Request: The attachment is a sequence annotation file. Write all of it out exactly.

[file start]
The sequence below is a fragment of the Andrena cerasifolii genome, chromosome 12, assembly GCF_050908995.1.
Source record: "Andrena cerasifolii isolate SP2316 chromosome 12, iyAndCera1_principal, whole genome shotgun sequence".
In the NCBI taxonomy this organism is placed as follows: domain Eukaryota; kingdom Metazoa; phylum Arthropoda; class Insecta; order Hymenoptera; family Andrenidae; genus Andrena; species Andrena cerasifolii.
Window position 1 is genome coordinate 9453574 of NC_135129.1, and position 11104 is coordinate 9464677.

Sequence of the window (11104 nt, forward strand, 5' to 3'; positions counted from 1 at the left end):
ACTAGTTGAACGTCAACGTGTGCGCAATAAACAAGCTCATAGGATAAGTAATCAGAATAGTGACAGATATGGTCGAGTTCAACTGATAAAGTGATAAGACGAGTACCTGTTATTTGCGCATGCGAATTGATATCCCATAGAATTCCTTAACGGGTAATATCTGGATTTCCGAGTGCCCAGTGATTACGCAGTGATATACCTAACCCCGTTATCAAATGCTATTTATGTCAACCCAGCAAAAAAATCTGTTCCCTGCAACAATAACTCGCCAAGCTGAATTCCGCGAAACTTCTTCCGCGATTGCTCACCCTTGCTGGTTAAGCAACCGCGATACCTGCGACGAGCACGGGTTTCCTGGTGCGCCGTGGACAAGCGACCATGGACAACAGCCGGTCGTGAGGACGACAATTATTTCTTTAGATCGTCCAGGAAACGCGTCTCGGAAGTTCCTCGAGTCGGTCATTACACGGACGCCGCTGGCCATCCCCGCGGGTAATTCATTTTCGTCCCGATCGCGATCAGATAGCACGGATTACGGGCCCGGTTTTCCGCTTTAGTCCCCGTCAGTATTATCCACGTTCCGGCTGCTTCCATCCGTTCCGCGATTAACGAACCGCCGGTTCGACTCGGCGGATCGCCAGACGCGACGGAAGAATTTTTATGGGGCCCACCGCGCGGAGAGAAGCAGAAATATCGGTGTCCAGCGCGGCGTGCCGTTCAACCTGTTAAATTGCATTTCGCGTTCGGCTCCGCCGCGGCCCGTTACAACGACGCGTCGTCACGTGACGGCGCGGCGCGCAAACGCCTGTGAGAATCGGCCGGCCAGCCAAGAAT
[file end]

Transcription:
The sequence below is a fragment of the Andrena cerasifolii genome, chromosome 12, assembly GCF_050908995.1.
Source record: "Andrena cerasifolii isolate SP2316 chromosome 12, iyAndCera1_principal, whole genome shotgun sequence".
In the NCBI taxonomy this organism is placed as follows: domain Eukaryota; kingdom Metazoa; phylum Arthropoda; class Insecta; order Hymenoptera; family Andrenidae; genus Andrena; species Andrena cerasifolii.
Window position 1 is genome coordinate 9453574 of NC_135129.1, and position 11104 is coordinate 9464677.

Sequence of the window (11104 nt, forward strand, 5' to 3'; positions counted from 1 at the left end):
ACTAGTTGAACGTCAACGTGTGCGCAATAAACAAGCTCATAGGATAAGTAATCAGAATAGTGACAGATATGGTCGAGTTCAACTGATAAAGTGATAAGACGAGTACCTGTTATTTGCGCATGCGAATTGATATCCCATAGAATTCCTTAACGGGTAATATCTGGATTTCCGAGTGCCCAGTGATTACGCAGTGATATACCTAACCCCGTTATCAAATGCTATTTATGTCAACCCAGCAAAAAAATCTGTTCCCTGCAACAATAACTCGCCAAGCTGAATTCCGCGAAACTTCTTCCGCGATTGCTCACCCTTGCTGGTTAAGCAACCGCGATACCTGCGACGAGCACGGGTTTCCTGGTGCGCCGTGGACAAGCGACCATGGACAACAGCCGGTCGTGAGGACGACAATTATTTCTTTAGATCGTCCAGGAAACGCGTCTCGGAAGTTCCTCGAGTCGGTCATTACACGGACGCCGCTGGCCATCCCCGCGGGTAATTCATTTTCGTCCCGATCGCGATCAGATAGCACGGATTACGGGCCCGGTTTTCCGCTTTAGTCCCCGTCAGTATTATCCACGTTCCGGCTGCTTCCATCCGTTCCGCGATTAACGAACCGCCGGTTCGACTCGGCGGATCGCCAGACGCGACGGAAGAATTTTTATGGGGCCCACCGCGCGGAGAGAAGCAGAAATATCGGTGTCCAGCGCGGCGTGCCGTTCAACCTGTTAAATTGCATTTCGCGTTCGGCTCCGCCGCGGCCCGTTACAACGACGCGTCGTCACGTGACGGCGCGGCGCGCAAACGCCTGTGAGAATCGGCCGGCCAGCCAAGAAT